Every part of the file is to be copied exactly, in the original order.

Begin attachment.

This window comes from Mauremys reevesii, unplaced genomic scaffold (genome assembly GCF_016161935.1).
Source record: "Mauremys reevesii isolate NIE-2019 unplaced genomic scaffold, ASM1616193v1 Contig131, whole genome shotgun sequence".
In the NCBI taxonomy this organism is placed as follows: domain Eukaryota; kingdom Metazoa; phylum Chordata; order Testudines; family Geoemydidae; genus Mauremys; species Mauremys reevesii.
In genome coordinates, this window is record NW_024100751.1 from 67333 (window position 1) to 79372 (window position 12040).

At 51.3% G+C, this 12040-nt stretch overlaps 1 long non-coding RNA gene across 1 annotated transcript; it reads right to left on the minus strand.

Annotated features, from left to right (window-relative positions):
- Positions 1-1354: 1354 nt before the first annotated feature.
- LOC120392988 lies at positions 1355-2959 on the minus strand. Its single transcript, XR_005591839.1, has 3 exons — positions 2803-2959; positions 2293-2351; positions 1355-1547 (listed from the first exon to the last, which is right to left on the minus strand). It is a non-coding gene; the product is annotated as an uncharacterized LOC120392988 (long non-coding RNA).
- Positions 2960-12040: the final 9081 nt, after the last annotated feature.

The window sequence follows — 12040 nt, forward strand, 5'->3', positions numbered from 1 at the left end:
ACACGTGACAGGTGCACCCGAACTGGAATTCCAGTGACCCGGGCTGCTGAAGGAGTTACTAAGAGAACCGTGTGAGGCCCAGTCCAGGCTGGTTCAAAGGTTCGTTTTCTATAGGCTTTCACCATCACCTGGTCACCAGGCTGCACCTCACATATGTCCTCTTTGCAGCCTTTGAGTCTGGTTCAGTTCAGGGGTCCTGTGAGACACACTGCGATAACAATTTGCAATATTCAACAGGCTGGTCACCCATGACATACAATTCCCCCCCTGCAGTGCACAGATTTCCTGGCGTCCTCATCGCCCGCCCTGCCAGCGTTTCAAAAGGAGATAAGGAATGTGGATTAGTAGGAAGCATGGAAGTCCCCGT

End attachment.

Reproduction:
This window comes from Mauremys reevesii, unplaced genomic scaffold (genome assembly GCF_016161935.1).
Source record: "Mauremys reevesii isolate NIE-2019 unplaced genomic scaffold, ASM1616193v1 Contig131, whole genome shotgun sequence".
In the NCBI taxonomy this organism is placed as follows: domain Eukaryota; kingdom Metazoa; phylum Chordata; order Testudines; family Geoemydidae; genus Mauremys; species Mauremys reevesii.
In genome coordinates, this window is record NW_024100751.1 from 67333 (window position 1) to 79372 (window position 12040).

At 51.3% G+C, this 12040-nt stretch overlaps 1 long non-coding RNA gene across 1 annotated transcript; it reads right to left on the minus strand.

Annotated features, from left to right (window-relative positions):
- Positions 1-1354: 1354 nt before the first annotated feature.
- LOC120392988 lies at positions 1355-2959 on the minus strand. Its single transcript, XR_005591839.1, has 3 exons — positions 2803-2959; positions 2293-2351; positions 1355-1547 (listed from the first exon to the last, which is right to left on the minus strand). It is a non-coding gene; the product is annotated as an uncharacterized LOC120392988 (long non-coding RNA).
- Positions 2960-12040: the final 9081 nt, after the last annotated feature.

The window sequence follows — 12040 nt, forward strand, 5'->3', positions numbered from 1 at the left end:
ACACGTGACAGGTGCACCCGAACTGGAATTCCAGTGACCCGGGCTGCTGAAGGAGTTACTAAGAGAACCGTGTGAGGCCCAGTCCAGGCTGGTTCAAAGGTTCGTTTTCTATAGGCTTTCACCATCACCTGGTCACCAGGCTGCACCTCACATATGTCCTCTTTGCAGCCTTTGAGTCTGGTTCAGTTCAGGGGTCCTGTGAGACACACTGCGATAACAATTTGCAATATTCAACAGGCTGGTCACCCATGACATACAATTCCCCCCCTGCAGTGCACAGATTTCCTGGCGTCCTCATCGCCCGCCCTGCCAGCGTTTCAAAAGGAGATAAGGAATGTGGATTAGTAGGAAGCATGGAAGTCCCCGT